45 - Nelson, and opportunities missed
I've no idea why I went in the charity shop the other day, or what I was looking for, because I fell head over heels in love at first sight with this gorgeous old sewing machine, and all other sensible considerations flew out of my head. It didn't matter whether the machine worked or not, it was just the thing to add the finishing touch to my Circling Forward exhibition. Now, I have a sewing machine already, and that is what made me hesitate - my trusty Pfaff Ambition 1 with endless stitch designs and a text setting too, so I really didn't need this black beauty. Desire consumed me nevertheless. The Pfaff has just been serviced, having suffered a severe indisposition after I'd fed it one too many ply of sticky pastel-coated corrugated cardboard at one sitting, but is ready to go again.
So I hesitated and I dithered and I went away to allow head and heart to battle things out. The next day I was challenged by a visitor to my exhibition "You said you'd be stitching at a round table!" I had indeed rashly hinted that I would be stitching into the long drawing which I am making to coil right round the 8-metre exhibition space. How stylish I would look sitting at a round table with Nelson clattering away in front of me, it's colourful circular motifs and round brass handle and foot plate emphasising beautifully the circularity aspect of my exhibition. That was it, I needed the Nelson, and the next morning off I trotted to the charity shop, cash in hand. Of course, Nelson was far too beautiful to have been sitting waiting on the shelf and had been snapped up and whirled away no sooner had I left the shop, and I had missed my chance.
In my heart of hearts I knew it was the right thing. If I am to do any sewing at my "exhibition in transition", the sturdy Pfaff is what I need. Things change and so do plans. I'd given Circling Forward its subtitle with that very thought in mind. The beautiful gallery space hosting the exhibition, known as The Depozitory, now Montage Place, has undergone many changes of identity, and the idea behind my own exhibition was as part of an ongoing artistic development - my existing oil paintings hung on the wall, with a 30-metre roll of paper providing the substrate for a set of new ideas, new visions outlined in simple fineliner during the course of my time there, reflecting my surroundings and my wandering eye in those moments in time. My original idea had actually been to replace or cover over the existing work with new drawings, but the response to the abstract paintings and the writings accompanying them in that wonderful airy, bright former chapel-cum-ballroom-cum coastguard's lookout has been so powerful that I felt I would be doing returning viewers a huge disservice to cover up the existing work, and so the paintings remain, and the architectural features of the room itself - the balustrades at the windows, have provided the perfect anchors for my evolving revolving drawing at the foot of the wall displays. Some stand-alone 3-D canvases too have been added today to provide additional anchor-points for the drawing to snake around.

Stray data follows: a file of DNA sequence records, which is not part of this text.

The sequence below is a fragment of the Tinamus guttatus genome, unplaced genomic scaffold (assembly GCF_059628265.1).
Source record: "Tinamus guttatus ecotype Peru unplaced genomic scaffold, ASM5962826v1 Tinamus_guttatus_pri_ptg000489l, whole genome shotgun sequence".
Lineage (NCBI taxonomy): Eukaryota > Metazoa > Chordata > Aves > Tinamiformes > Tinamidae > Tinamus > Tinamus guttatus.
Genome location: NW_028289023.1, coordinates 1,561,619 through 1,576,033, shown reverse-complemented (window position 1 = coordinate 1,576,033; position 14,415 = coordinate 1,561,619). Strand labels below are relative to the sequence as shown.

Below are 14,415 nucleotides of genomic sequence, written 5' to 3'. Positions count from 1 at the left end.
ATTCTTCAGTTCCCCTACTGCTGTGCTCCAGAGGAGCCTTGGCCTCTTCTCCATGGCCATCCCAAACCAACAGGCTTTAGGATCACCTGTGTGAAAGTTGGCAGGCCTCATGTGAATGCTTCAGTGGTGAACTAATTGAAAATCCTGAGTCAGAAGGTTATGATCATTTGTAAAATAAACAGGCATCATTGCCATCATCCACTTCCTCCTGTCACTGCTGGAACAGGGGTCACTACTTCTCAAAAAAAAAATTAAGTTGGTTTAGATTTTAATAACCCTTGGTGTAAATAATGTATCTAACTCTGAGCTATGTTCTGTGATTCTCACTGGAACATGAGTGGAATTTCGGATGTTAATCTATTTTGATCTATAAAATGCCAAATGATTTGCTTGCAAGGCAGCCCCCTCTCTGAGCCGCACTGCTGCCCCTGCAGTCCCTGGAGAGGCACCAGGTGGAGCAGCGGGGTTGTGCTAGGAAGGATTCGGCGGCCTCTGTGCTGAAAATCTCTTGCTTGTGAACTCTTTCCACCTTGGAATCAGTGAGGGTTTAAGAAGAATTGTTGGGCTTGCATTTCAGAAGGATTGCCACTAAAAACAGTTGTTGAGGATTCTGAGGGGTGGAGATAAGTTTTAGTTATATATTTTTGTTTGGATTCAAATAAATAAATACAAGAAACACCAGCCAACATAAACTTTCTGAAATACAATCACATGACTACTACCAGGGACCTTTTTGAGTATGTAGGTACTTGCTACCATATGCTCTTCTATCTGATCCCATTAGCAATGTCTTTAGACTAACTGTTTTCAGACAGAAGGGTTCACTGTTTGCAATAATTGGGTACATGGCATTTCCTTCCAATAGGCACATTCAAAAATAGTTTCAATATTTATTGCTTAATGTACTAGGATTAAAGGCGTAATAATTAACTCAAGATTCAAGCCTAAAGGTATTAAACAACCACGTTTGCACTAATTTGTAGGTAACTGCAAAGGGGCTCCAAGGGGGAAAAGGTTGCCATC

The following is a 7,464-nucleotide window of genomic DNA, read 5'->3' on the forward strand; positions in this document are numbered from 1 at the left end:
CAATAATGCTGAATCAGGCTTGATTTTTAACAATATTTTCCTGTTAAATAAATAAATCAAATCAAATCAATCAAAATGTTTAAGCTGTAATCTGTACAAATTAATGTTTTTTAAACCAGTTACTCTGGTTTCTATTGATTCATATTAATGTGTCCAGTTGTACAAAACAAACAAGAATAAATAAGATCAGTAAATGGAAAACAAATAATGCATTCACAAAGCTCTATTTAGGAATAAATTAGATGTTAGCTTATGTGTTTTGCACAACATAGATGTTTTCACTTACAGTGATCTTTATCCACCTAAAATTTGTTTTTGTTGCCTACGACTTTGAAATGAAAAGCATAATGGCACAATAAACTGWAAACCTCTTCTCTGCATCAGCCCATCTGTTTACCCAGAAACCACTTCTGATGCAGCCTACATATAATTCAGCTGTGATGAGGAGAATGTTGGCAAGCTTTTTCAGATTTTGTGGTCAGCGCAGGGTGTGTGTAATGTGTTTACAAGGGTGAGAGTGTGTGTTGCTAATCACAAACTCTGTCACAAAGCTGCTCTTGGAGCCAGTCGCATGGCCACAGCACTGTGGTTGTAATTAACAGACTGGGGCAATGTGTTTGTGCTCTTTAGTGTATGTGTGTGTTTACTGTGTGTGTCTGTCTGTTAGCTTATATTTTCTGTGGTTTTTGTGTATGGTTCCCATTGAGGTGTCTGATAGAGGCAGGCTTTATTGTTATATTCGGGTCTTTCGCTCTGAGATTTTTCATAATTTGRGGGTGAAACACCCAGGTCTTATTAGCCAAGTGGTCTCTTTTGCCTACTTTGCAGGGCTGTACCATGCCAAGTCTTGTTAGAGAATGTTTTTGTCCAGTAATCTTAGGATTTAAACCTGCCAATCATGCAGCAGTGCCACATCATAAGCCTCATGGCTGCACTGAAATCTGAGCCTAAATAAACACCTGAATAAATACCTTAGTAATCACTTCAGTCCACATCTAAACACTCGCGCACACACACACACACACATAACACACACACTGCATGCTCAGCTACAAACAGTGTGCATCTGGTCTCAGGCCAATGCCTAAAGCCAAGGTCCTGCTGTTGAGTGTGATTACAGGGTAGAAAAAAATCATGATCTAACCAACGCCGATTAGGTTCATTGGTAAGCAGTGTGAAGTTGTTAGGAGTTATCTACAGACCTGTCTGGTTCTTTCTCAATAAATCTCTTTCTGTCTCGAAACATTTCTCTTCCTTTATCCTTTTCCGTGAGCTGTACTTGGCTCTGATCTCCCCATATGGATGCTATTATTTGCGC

I have, no doubt, missed opportunities during my first two weeks there. I've spent a lot of time just gazing. There is too much to take in - the surroundings are too exciting, too beautiful, too overwhelming. In this room on the Island, I can see glittering chandeliers and decorative acanthus leaves on the ceiling. From the tall graceful arched windows I can see right into Hampshire, I can see massive vehicle transporter ships on the Solent, an old-fashioned sailing cutter, a modern naval frigate and cruise liners going by, I can see chimney pots, a church and a venerable art deco hotel, and I find myself drawing wobbly window panes reflected in my picture glass, and the flies crawling up them. I have spent much time too catching panicked late red admiral butterflies as big as bats (where have they come from?) in a makeshift trap consisting of a lead crystal rose bowl and a Moody Blues album (Montage is that sort of a Place), to set them free outdoors.
So I dither and dally and goggle and draw. But as I do so I reflect on my oil paintings that are up on the walls. Most of them started with a random hasty line or two capturing a random encounter with a random creature or moving thing, never planning that one day they would turn into paintings or anything at all. The tiny unplanned things are often the things that that turn out to hold the greatest treasure, so there's no point looking back with regret. My long drawing is progressing, I am drawing whatever my eye rolls upon - shapes from my own abstracts, the curling fingers of plaster acanthus leaves, the flies on the window panes. Missed opportunities are actually rarely really missed if we make the most of the little things we are able to take hold of at any given time, keep moving on, never still, ever circling forward.
Some of you have already visited Circling Forward, some live too far away to visit, so I have created a virtual exhibition with a selection of paintings from the real one in a room that is different but equally elegant. You can find it through the Gallery page of this website (menu at the top of the page). In the real world, Circling Forward is open at Montage Place at The Depozitory, Nelson Street, Ryde, PO33 2EZ, every afternoon (12 noon - 4pm except Sundays and Mondays), until 21st October 2023.